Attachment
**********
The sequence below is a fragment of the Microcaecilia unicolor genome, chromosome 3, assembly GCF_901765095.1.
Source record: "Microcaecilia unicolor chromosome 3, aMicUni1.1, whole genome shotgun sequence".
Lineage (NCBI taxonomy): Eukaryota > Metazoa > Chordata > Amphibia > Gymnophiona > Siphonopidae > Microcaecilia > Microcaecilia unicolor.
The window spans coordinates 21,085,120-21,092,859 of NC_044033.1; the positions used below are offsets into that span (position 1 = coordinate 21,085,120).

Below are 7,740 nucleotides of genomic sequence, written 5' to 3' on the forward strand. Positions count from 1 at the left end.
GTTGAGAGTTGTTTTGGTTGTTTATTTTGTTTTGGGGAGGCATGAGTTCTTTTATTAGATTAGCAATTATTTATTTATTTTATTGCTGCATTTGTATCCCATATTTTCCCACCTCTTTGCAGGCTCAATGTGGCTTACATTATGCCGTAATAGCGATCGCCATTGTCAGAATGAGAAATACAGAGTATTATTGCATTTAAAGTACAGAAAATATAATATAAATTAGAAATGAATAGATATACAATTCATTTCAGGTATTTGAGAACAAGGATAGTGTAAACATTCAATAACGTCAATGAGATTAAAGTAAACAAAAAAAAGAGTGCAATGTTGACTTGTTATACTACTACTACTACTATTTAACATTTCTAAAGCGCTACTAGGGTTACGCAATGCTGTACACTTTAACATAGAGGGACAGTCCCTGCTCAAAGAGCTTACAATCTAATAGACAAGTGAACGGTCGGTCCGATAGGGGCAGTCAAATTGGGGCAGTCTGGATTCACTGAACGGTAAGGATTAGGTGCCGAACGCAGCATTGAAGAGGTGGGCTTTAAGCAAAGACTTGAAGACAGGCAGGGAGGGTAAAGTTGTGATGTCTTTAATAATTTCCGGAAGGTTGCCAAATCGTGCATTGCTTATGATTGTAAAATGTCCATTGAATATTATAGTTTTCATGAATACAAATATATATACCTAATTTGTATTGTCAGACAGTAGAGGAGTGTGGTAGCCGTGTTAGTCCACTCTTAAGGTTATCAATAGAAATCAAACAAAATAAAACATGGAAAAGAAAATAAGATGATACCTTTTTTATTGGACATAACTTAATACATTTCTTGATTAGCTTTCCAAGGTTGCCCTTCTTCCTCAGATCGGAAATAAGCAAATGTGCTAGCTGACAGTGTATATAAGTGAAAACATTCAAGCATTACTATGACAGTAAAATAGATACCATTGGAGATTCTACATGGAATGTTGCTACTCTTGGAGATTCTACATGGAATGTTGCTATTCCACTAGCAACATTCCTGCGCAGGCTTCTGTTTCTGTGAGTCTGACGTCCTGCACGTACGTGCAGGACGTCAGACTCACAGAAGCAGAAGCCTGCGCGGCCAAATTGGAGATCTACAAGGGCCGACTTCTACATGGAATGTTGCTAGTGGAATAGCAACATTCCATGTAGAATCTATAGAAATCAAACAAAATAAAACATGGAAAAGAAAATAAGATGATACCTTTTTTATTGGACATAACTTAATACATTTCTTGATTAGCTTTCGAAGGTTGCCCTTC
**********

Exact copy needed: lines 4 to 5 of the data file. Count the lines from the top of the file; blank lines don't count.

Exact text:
The window spans coordinates 21,085,120-21,092,859 of NC_044033.1; the positions used below are offsets into that span (position 1 = coordinate 21,085,120).

Below are 7,740 nucleotides of genomic sequence, written 5' to 3' on the forward strand. Positions count from 1 at the left end.